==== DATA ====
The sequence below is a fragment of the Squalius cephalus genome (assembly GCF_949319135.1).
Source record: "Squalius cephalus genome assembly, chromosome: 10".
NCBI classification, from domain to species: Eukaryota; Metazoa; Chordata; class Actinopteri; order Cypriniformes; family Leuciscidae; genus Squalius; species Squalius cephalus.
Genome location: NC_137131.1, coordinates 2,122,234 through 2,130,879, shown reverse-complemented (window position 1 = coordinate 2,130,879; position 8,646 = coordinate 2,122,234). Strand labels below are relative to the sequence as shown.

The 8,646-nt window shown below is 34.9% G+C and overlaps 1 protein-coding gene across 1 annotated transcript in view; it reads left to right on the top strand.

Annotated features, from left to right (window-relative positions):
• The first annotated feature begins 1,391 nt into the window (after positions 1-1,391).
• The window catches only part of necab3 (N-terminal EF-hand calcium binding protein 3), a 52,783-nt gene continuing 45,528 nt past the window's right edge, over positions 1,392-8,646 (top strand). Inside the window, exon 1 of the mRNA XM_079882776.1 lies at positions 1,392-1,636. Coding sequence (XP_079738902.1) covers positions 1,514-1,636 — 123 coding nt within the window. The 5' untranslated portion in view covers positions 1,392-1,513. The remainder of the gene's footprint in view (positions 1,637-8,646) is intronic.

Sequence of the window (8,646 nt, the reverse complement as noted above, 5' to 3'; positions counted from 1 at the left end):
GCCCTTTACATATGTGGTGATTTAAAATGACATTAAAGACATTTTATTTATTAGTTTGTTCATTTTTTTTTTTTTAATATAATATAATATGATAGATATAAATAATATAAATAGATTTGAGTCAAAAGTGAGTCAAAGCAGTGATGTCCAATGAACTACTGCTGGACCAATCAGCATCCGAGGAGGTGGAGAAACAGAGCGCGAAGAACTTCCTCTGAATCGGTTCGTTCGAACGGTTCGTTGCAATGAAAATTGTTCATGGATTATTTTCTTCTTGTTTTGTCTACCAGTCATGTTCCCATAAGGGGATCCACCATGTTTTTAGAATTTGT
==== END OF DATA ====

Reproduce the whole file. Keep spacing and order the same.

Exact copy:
The sequence below is a fragment of the Squalius cephalus genome (assembly GCF_949319135.1).
Source record: "Squalius cephalus genome assembly, chromosome: 10".
NCBI classification, from domain to species: Eukaryota; Metazoa; Chordata; class Actinopteri; order Cypriniformes; family Leuciscidae; genus Squalius; species Squalius cephalus.
Genome location: NC_137131.1, coordinates 2,122,234 through 2,130,879, shown reverse-complemented (window position 1 = coordinate 2,130,879; position 8,646 = coordinate 2,122,234). Strand labels below are relative to the sequence as shown.

The 8,646-nt window shown below is 34.9% G+C and overlaps 1 protein-coding gene across 1 annotated transcript in view; it reads left to right on the top strand.

Annotated features, from left to right (window-relative positions):
• The first annotated feature begins 1,391 nt into the window (after positions 1-1,391).
• The window catches only part of necab3 (N-terminal EF-hand calcium binding protein 3), a 52,783-nt gene continuing 45,528 nt past the window's right edge, over positions 1,392-8,646 (top strand). Inside the window, exon 1 of the mRNA XM_079882776.1 lies at positions 1,392-1,636. Coding sequence (XP_079738902.1) covers positions 1,514-1,636 — 123 coding nt within the window. The 5' untranslated portion in view covers positions 1,392-1,513. The remainder of the gene's footprint in view (positions 1,637-8,646) is intronic.

Sequence of the window (8,646 nt, the reverse complement as noted above, 5' to 3'; positions counted from 1 at the left end):
GCCCTTTACATATGTGGTGATTTAAAATGACATTAAAGACATTTTATTTATTAGTTTGTTCATTTTTTTTTTTTTAATATAATATAATATGATAGATATAAATAATATAAATAGATTTGAGTCAAAAGTGAGTCAAAGCAGTGATGTCCAATGAACTACTGCTGGACCAATCAGCATCCGAGGAGGTGGAGAAACAGAGCGCGAAGAACTTCCTCTGAATCGGTTCGTTCGAACGGTTCGTTGCAATGAAAATTGTTCATGGATTATTTTCTTCTTGTTTTGTCTACCAGTCATGTTCCCATAAGGGGATCCACCATGTTTTTAGAATTTGT